[In this feature, we highlight a handful of the best book reviews appearing over the weekend in major newspapers.]

My American Unhappiness, by Dean Bakopoulos, reviewed by J. Robert Lennon (New York Times)

This is the best review I read this week. Not the most positive, but the most eloquent and nuanced. Lennon gives a vivid, witty peek into Bakopolous’s latest, but also ranges far enough to discuss the challenges of writing and reading a second novel, and the restrictions of conceptual narratives. That’s how you do it. [Get this book]

The travel writings of Patrick Leigh Fermor,
reviewed by Colin Thubron (New York Review of Books)

This long feature strolls through the life’s work of a talented and largely forgotten travel writer (Fermor’s books, not coincidentally, are being republished by the NYRB itself). Thubron details five of Fermor’s six major books, which seem short but deepened with experience. The result is a languid, enjoyable trip. [Get Fermor’s book on monks]

Those Guys Have All the Fun: Inside the World of ESPN, by James Miller and Tom Shales, reviewed by Steven V. Roberts (Washington Post)

Something about the way Roberts nerdily complains about sports-reporting cliches—instead of knowingly mocking them—leads me to think he doesn’t watch a lot of football. That makes him an interesting choice to review this book, and the result focuses on the darker subtext of its title (ESPN’s storied history of mistreating women, including a brief mention of a mailroom prostitution ring). Not a bad piece, but not the place to find a thousand words’ worth of funny stories about SportsCenter.  [Get this book]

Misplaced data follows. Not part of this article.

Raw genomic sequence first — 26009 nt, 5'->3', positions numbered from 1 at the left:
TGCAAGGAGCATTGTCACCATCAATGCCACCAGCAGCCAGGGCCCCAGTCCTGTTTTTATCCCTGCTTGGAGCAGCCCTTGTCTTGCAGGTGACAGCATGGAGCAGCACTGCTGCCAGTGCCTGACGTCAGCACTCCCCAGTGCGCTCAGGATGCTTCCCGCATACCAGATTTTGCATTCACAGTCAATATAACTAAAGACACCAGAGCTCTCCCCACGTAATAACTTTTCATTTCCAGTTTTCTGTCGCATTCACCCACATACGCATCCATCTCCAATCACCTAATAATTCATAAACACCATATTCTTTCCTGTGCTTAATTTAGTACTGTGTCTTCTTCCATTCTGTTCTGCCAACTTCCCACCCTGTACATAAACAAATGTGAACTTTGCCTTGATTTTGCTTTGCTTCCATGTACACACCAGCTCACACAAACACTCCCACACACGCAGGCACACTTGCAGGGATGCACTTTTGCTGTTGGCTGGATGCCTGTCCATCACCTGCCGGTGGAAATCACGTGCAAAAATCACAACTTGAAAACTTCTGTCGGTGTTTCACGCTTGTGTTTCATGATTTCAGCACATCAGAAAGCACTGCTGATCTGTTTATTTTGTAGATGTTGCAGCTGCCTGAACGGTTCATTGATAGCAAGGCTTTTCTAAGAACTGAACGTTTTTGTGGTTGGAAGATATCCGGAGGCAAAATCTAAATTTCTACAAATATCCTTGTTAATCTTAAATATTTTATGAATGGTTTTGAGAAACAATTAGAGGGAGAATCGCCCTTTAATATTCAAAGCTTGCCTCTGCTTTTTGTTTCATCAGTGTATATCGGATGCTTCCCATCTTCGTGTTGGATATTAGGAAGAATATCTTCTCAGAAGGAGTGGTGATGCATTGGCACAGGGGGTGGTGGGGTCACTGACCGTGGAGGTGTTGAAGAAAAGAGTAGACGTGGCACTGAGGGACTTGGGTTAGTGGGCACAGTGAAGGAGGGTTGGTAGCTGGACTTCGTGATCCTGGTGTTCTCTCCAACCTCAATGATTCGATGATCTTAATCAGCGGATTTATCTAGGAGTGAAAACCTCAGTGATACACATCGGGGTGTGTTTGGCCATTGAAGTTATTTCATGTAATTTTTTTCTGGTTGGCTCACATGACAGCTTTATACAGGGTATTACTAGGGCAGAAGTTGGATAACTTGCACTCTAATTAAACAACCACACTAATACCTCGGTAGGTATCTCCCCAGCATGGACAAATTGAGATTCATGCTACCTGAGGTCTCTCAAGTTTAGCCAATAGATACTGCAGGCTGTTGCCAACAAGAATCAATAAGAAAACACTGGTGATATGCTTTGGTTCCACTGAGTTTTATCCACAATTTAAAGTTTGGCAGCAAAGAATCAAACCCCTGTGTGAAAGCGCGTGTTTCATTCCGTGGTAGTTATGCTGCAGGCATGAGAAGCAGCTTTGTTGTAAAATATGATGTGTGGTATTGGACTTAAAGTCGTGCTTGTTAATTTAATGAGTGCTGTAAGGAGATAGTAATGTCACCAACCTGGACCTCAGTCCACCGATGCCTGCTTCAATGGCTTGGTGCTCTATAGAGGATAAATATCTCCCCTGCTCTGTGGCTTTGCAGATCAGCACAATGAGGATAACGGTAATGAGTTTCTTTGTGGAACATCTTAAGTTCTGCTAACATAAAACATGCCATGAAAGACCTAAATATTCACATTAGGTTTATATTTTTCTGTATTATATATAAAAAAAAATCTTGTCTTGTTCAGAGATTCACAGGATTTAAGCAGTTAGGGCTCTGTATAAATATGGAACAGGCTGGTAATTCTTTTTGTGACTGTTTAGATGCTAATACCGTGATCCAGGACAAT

In the Garden of Beasts, by Eric Larson, reviewed by Dorothy Gallagher (New York Times)

This review doesn’t offer much more than a thumbnail sketch of the events of Larson’s new book. But it does contain my favorite quote of the week. The wife of FDR’s ambassador to Germany, getting swept up in the culture of 1933 Berlin, says, “We sort of don’t like the Jews anyway.” Eesh. [Get this book]

In brief: If you’re an Eric Larson fan, here are his three favorite nonfiction books, ever. … This Globe review of Oil on Water is not very good—I disagree, of course, but more than that, it’s a professional review that sounds like a book report (“Habila takes the reader through some dark, harrowing moments, but he also creates scenes of healing and hope”). Ugh.  … Nice roundup of books about great teachers, and a pretty good piece, too.